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Don't Look Now But...
ISIS in the Balkans

Bosnia has an ISIS problem. Der Spiegel reports:

Ibro Cufurovic, born in 1995, is one of 200 to 300 Islamist radicals who have left Bosnia-Herzegovina to join IS or al-Qaida in Syria or Iraq. Two of the most wanted terrorists in the world are among them: Bajro Ikanovic, for many years the commander of the largest IS training camp in northern Syria; and Nusret Imamovic, a leading member of the Nusra Front in Syria, a group tied to al-Qaida. Bosnia, says the American Balkan expert and former NSA employee John Schindler, “is considered something of a ‘safehouse’ for radicals,” and now harbors a stable terrorist infrastructure. It is one that is not strictly hierarchical and is thus considered “off-message” within IS, but it nonetheless represents an existential threat to the fragmented republic.

According to findings by the Bosnian Ministry of Security, not only were munitions from Bosnia used in the January 2015 attack on the satirical magazine Charlie Hebdo, but some of the weapons used in the November 13 Islamic State attack on Paris were also from former Yugoslav production.

It increasingly looks as though a new sanctuary for IS fighters, planners and recruiters has been established right in the middle of Europe. In some remote villages, the black flag of IS is flown and, as a share of the population, more fighters from Bosnia-Herzegovina have joined IS than from any other country in Europe, except for Belgium. Around 30 Bosnians have lost their lives in the Middle Eastern battlefields, with some 50 having returned home.

Bosnia has a population of 3.8 million, and is about half Muslim. Only a small faction of these are radicalized or have radical sympathies—but that’s still a larger number, in absolute terms, than the EU would like to see in a country that shares a border with Croatia (which is due for consideration for admission to the—admittedly endangered—visa-free Schengen Zone). Furthermore, the legacy of war in the mid-1990s has left Bosnia internally divided and very difficult to police.

This is just another security worry for Europe, which has in the span of a few short years gone from thinking it was at the end of history to being at the center of Western security concerns. From Belgium to Bosnia, it’s past time for America to start worrying —and helping—our European partners.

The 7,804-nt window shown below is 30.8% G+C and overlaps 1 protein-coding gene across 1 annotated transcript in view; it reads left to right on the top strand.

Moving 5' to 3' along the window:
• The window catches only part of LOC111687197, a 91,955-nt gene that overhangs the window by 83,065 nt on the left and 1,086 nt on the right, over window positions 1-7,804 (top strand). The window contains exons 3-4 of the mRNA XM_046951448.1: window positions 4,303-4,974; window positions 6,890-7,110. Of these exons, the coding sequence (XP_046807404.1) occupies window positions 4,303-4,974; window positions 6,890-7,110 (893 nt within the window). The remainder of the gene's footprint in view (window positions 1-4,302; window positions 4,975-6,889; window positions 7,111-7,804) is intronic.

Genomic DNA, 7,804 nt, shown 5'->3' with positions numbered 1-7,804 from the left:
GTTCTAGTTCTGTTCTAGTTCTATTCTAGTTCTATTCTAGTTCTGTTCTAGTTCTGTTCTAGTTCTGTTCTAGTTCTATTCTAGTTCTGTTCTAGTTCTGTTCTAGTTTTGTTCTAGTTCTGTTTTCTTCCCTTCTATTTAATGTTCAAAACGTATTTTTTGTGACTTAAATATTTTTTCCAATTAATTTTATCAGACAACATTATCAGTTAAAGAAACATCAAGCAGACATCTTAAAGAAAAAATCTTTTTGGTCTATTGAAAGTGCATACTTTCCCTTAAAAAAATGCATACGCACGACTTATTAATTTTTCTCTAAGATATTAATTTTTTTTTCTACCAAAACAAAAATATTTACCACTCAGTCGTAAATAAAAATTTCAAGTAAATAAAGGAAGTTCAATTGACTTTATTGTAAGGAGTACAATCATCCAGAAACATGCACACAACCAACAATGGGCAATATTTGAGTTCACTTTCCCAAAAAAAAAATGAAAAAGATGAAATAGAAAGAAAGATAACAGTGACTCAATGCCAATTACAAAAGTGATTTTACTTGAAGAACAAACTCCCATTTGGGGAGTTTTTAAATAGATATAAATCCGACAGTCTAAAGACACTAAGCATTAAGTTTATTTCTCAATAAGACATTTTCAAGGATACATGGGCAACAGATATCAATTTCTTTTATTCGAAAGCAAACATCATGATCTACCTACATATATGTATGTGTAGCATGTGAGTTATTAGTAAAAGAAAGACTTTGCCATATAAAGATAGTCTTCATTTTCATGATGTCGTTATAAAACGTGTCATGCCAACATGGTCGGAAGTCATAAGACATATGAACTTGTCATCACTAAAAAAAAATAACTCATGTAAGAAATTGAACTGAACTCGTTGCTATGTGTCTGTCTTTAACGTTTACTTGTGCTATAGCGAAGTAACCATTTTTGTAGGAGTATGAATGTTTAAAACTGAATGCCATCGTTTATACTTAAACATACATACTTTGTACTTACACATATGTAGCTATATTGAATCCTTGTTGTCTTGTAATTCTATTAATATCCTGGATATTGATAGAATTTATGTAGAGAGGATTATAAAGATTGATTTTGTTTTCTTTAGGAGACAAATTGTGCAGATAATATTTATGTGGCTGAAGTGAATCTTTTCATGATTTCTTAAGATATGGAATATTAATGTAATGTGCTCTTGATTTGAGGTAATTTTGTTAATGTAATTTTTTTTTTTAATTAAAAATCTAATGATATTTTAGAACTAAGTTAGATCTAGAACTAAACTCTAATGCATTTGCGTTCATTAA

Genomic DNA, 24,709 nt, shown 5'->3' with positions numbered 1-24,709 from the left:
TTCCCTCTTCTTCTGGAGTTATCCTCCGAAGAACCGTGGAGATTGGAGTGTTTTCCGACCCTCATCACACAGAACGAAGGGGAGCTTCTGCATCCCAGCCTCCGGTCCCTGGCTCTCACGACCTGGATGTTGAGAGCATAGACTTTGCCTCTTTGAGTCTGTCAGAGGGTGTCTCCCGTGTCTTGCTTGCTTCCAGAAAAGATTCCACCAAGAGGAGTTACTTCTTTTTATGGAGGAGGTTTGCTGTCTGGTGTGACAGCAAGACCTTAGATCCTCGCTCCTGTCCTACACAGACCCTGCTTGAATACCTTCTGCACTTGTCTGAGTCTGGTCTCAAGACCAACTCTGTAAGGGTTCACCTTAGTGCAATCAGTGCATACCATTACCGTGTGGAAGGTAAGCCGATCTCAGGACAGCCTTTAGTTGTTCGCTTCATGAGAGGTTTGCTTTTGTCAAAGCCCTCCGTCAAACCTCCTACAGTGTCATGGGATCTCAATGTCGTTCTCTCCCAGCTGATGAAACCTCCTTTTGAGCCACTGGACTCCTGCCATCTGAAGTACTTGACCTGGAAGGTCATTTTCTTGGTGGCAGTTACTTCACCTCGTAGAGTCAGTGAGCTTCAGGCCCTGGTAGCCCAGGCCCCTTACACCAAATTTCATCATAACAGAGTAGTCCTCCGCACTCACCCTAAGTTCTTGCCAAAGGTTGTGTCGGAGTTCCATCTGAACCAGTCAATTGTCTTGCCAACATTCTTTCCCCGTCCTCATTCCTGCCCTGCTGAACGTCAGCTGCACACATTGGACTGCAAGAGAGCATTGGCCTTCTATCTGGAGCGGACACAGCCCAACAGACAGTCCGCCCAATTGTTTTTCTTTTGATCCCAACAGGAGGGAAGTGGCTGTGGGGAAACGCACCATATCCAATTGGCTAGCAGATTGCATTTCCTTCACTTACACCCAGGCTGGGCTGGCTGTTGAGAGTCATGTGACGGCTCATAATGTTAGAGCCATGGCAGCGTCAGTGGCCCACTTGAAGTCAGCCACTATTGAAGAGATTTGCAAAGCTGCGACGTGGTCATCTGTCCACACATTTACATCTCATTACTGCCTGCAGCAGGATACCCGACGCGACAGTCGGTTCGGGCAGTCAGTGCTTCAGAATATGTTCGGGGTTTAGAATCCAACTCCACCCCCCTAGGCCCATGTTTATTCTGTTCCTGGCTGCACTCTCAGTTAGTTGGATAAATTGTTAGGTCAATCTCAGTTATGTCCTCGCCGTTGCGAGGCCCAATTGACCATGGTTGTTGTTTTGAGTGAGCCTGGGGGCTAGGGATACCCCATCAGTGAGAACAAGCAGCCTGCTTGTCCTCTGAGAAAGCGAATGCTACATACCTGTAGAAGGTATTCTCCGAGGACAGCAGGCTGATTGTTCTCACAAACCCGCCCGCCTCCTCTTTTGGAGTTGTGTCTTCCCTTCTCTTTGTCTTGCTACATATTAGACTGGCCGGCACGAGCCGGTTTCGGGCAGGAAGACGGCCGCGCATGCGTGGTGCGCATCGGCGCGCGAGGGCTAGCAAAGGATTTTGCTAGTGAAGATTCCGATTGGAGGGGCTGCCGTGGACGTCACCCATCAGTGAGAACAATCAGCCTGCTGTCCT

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  • jeburke

    No good dead goes unpunished (see Bosnia War).

  • Dale Fayda

    Every single self-identified Muslim is either an active or a potential enemy of the Western Civilization. Every one of them, everywhere they live.

    • Pete

      Right.

      islam is a cancer and muslims are, if not outright cancerous cells themselves, then at least potentially cancerous cells.

      The bottom line is that Western Civilization is infinitely more important then the sensitivity of muslims.

    • Jim__L

      I’ve met some that aren’t.

  • Jim__L

    So how long will it be before we see a major political figure in SE Europe saying that Milosevic had the right idea?

    • Andrew Allison

      On a cold day in hell. One could, in fact, argue that the Bosnian Muslims were radicalized by the ethnic cleansing performed by the Serbs. FWIW, Milosevic died before his trial was finished, and the Serbian government was subsequently found guilty of not stopping the genocide, not of actually performing it.

      • Jim__L

        News from Europe implies hell’s getting chillier by the minute, it seems.

        If Europe had a healthy approach to motherhood and family life, this wouldn’t be happening.

        • Andrew Allison

          Stuff-and-nonsense. First, in the tradition of FG, you’ve changed the subject. Second, the problem in Europe (as opposed to Bosnia and/or SE Europe) is the failure, of France and Belgium in particular, to integrate longstanding Muslim immigrants. It’s noteworthy that, as opposed to the ones sneaking in as part of the great migration, the Jihadists leaving Europe are second-generation citizens.

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